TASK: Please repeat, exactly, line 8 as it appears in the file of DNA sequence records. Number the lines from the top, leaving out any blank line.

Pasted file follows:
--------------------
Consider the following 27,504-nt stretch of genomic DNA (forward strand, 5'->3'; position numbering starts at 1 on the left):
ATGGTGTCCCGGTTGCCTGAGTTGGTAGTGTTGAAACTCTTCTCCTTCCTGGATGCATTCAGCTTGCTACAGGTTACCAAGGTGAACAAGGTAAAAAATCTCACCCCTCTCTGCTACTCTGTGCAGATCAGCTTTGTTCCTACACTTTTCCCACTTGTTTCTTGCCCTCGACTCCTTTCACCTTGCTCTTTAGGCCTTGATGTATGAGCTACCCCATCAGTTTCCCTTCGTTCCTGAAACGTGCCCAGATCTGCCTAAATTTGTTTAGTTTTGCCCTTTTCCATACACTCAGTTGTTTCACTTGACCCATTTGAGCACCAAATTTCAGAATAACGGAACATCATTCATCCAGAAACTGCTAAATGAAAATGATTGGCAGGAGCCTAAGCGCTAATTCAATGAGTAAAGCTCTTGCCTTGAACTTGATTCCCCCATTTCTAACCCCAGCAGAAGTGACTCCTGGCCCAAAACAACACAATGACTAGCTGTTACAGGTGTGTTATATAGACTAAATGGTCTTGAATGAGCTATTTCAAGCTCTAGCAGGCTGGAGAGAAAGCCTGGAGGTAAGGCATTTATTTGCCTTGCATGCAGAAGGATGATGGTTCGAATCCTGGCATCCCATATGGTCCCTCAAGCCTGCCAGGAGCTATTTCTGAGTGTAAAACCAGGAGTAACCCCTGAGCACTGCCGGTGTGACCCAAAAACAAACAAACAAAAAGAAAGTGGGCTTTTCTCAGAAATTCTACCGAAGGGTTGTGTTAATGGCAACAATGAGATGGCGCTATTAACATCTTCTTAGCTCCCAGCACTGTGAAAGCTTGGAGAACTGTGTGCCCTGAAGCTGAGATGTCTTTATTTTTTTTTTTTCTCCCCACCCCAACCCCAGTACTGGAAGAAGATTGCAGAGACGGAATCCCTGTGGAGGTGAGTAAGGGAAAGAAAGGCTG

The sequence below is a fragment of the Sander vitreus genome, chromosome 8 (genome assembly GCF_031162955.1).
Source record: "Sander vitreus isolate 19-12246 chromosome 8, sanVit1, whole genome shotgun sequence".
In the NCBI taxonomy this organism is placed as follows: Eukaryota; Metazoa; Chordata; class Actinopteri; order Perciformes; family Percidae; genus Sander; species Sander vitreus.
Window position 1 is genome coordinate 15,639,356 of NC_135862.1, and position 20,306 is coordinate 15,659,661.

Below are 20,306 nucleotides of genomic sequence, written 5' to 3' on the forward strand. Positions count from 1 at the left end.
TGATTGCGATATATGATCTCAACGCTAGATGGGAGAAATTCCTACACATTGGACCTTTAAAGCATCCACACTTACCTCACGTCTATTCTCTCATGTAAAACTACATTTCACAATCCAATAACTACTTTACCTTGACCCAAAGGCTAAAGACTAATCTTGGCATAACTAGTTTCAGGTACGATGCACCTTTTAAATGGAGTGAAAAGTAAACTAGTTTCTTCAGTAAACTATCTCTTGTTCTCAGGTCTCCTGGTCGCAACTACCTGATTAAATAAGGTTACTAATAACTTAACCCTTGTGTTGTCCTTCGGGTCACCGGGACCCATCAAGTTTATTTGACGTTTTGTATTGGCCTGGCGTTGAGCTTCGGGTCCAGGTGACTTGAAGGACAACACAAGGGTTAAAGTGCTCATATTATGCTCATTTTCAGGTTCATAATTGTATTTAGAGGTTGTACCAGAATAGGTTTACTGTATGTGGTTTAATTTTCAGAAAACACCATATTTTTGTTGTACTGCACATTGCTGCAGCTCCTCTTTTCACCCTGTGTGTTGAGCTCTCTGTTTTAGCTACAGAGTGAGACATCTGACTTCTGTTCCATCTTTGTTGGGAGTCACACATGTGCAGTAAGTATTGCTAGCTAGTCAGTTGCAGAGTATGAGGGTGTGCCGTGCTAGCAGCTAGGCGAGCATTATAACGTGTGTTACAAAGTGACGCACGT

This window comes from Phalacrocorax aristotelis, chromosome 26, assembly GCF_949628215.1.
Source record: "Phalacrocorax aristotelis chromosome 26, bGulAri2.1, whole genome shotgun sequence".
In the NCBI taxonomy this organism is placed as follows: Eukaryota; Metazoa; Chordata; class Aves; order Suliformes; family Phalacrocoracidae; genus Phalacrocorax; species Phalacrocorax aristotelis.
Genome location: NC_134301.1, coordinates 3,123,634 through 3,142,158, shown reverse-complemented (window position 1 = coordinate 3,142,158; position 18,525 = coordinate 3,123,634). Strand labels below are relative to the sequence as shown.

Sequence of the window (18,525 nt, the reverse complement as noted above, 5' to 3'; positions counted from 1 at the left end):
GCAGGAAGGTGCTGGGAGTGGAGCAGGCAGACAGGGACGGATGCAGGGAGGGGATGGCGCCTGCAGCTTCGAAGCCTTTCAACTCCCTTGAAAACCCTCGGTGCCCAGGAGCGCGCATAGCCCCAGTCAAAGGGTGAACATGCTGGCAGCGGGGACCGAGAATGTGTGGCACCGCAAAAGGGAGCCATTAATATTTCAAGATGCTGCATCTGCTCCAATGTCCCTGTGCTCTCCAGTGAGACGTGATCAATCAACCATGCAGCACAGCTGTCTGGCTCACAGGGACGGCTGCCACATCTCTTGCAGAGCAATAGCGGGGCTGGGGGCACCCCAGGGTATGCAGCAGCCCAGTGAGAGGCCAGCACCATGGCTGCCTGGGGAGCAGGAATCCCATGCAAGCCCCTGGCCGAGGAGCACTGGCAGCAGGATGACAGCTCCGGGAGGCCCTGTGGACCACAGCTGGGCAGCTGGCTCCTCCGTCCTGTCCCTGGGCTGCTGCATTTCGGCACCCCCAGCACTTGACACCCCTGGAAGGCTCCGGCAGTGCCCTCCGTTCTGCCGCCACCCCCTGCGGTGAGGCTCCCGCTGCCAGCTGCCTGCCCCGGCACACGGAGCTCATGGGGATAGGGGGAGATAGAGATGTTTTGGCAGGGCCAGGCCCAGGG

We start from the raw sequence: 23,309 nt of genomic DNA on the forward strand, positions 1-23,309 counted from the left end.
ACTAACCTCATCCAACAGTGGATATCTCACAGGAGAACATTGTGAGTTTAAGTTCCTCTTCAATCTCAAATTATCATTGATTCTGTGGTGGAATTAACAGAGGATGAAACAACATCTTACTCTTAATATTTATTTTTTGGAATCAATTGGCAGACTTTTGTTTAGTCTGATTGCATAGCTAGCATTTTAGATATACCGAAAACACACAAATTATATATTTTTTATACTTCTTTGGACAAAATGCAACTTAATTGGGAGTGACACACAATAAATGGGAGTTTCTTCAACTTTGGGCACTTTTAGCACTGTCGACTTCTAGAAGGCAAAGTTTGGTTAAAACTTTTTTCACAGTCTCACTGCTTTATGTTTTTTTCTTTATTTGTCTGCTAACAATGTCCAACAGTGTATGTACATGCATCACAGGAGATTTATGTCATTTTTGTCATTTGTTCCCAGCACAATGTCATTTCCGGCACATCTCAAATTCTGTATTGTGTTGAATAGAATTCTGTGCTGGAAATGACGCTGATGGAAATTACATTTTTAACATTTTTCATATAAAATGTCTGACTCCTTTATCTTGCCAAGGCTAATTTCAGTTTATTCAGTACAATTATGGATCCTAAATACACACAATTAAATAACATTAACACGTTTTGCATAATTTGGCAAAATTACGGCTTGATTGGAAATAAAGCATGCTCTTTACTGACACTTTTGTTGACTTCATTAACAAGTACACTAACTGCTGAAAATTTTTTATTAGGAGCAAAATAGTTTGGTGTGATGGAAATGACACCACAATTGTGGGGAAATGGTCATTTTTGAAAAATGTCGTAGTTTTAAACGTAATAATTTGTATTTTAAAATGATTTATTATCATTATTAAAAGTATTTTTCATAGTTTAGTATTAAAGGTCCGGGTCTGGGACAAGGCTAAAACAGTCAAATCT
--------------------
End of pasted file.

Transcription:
TGATTGCGATATATGATCTCAACGCTAGATGGGAGAAATTCCTACACATTGGACCTTTAAAGCATCCACACTTACCTCACGTCTATTCTCTCATGTAAAACTACATTTCACAATCCAATAACTACTTTACCTTGACCCAAAGGCTAAAGACTAATCTTGGCATAACTAGTTTCAGGTACGATGCACCTTTTAAATGGAGTGAAAAGTAAACTAGTTTCTTCAGTAAACTATCTCTTGTTCTCAGGTCTCCTGGTCGCAACTACCTGATTAAATAAGGTTACTAATAACTTAACCCTTGTGTTGTCCTTCGGGTCACCGGGACCCATCAAGTTTATTTGACGTTTTGTATTGGCCTGGCGTTGAGCTTCGGGTCCAGGTGACTTGAAGGACAACACAAGGGTTAAAGTGCTCATATTATGCTCATTTTCAGGTTCATAATTGTATTTAGAGGTTGTACCAGAATAGGTTTACTGTATGTGGTTTAATTTTCAGAAAACACCATATTTTTGTTGTACTGCACATTGCTGCAGCTCCTCTTTTCACCCTGTGTGTTGAGCTCTCTGTTTTAGCTACAGAGTGAGACATCTGACTTCTGTTCCATCTTTGTTGGGAGTCACACATGTGCAGTAAGTATTGCTAGCTAGTCAGTTGCAGAGTATGAGGGTGTGCCGTGCTAGCAGCTAGGCGAGCATTATAACGTGTGTTACAAAGTGACGCACGT